On 16 September 2014 the Organisation for Economic Co-operation and Development (OECD) published its first set of reports and recommendations on the BEPS project. Seven of the 15 areas of the BEPS action plan are covered, addressing:
- the digital economy
- hybrid mismatches
- treaty abuse
- transfer pricing documentation and country-by-country reporting
- transfer pricing and intangibles
- harmful tax practices
- a possible multilateral instrument to implement BEPS
It is beyond the scope of this update to give more than a taste of the recommendations contained in this lengthy, and impressive body of work. A number of highlights are, however, worthy of mention.
To combat so-called “hybrid mismatches” (which exploit cross-border differences in the tax treatment of entities or instruments), the overall aim of the BEPS recommendations is to ensure that amounts treated as deductible in one (payer) jurisdiction do not escape taxation in another (payee) jurisdiction. The recommendations also look at situations that give rise to duplicate deductions, resulting from the use of “hybrid” entities (treated as tax transparent in one jurisdiction, but opaque in another).
On preventing tax treaty abuse, the OECD remains of the view that including within treaties both a “limitation of benefits” (LoB) article, and a general anti-abuse article, would be an appropriate means of combatting perceived treaty abuse. This approach would see both an objective, and a subjective, measure added to the OECD’s model treaty to counter perceived treaty shopping. The concept of an LoB article will be well known to those familiar with US tax treaties. However, the report now concludes that a minimum level of protection is recommended in all cases, with inclusion of the anti-abuse article as the starting point.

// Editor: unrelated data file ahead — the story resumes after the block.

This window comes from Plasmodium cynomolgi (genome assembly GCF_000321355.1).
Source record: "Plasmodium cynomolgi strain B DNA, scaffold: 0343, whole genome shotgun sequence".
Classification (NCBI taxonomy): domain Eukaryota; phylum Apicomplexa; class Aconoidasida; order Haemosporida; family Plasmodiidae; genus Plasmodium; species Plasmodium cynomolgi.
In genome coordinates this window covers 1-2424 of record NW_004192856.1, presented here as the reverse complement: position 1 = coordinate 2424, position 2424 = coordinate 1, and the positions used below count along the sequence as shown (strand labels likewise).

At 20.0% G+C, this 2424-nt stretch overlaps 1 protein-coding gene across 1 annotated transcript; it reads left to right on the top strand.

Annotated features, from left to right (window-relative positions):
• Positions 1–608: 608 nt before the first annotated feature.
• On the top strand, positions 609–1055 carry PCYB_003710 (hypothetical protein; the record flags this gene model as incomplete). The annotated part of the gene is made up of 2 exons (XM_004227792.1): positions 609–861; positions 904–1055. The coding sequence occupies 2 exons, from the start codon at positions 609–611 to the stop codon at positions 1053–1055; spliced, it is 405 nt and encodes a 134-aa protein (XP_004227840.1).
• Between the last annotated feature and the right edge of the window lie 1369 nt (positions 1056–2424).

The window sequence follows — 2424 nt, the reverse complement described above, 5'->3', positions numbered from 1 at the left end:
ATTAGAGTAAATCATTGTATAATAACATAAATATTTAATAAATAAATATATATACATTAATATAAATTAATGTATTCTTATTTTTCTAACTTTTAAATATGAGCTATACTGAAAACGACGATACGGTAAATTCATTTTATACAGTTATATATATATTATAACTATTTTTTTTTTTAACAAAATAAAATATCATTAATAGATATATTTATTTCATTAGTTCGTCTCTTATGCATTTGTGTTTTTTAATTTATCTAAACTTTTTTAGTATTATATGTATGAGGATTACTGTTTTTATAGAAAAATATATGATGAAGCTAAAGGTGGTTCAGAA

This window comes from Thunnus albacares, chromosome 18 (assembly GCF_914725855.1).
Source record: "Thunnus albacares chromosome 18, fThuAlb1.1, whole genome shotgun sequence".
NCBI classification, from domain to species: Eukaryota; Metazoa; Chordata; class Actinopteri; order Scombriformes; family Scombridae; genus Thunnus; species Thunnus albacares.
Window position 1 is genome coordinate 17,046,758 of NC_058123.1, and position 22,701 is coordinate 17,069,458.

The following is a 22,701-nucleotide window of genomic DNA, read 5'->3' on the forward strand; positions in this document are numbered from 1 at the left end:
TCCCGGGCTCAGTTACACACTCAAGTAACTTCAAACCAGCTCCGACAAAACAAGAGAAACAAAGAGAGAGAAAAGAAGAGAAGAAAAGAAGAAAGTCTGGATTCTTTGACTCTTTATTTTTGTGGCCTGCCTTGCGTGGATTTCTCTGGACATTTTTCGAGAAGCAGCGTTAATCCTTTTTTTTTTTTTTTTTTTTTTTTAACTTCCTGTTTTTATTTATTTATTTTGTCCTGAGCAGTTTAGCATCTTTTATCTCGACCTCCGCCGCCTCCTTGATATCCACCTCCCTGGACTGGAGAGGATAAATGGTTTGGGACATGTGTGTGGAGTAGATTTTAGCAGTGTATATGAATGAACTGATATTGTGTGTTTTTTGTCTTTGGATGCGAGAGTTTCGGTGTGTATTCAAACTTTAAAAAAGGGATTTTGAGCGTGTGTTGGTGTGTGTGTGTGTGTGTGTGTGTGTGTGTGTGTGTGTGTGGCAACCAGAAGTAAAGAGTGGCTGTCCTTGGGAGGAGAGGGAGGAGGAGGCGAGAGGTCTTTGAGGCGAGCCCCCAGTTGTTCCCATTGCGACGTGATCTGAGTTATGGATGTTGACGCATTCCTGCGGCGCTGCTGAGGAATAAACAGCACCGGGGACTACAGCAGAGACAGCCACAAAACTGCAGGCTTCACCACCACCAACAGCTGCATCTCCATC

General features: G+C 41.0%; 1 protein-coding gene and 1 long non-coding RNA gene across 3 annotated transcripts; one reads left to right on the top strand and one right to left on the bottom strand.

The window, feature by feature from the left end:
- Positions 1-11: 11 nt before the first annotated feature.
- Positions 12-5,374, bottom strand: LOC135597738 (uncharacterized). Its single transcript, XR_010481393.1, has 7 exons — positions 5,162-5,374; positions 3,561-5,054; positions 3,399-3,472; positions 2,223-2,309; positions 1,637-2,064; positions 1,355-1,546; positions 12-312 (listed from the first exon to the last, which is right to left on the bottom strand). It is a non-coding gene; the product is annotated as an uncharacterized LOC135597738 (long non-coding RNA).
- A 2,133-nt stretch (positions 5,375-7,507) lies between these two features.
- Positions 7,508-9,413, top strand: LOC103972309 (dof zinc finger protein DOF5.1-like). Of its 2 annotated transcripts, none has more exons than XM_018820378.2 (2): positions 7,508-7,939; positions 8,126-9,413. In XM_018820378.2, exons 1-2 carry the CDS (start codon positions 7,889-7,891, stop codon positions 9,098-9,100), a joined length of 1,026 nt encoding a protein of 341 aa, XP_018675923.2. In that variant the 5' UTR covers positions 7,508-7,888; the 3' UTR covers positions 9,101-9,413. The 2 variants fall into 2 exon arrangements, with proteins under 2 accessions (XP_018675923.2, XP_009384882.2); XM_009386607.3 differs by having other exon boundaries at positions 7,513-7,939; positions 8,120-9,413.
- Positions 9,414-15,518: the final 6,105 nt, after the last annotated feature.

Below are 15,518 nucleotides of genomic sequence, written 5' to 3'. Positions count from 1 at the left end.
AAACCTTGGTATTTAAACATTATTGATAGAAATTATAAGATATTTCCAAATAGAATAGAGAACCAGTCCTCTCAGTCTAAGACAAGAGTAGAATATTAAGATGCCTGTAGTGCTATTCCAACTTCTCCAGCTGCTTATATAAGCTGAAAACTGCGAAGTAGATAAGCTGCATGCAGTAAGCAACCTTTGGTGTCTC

As far as “harmful” tax practices are concerned, the OECD’s ambition is to reduce the role of tax treatment in determining the location of financial and service activities. The key question, in determining whether a state operates a potentially “harmful” tax practice, is whether the state offers a low (or no) effective tax rate for income from geographically-mobile activities. Only if the regime shifts activity, or proves to be the primary motivation for location, will it be actually harmful. Key to this will be deciding whether “substantial activity” is required in the jurisdiction, in order to benefit from the favourable tax regime. This is an ongoing piece of work, with the OECD first looking at existing intellectual property regimes, including the UK’s “patent box”.
Although the OECD appears to be on course to meet its target of finalising its full set of reports and deliverables by the end of 2015, the process of reaching global consensus on these issues is clearly going to be difficult and delicate. That said, it is equally clear that there are going to be significant changes to the international tax landscape for multinationals in the coming years.
To view the first BEPS reports, click here.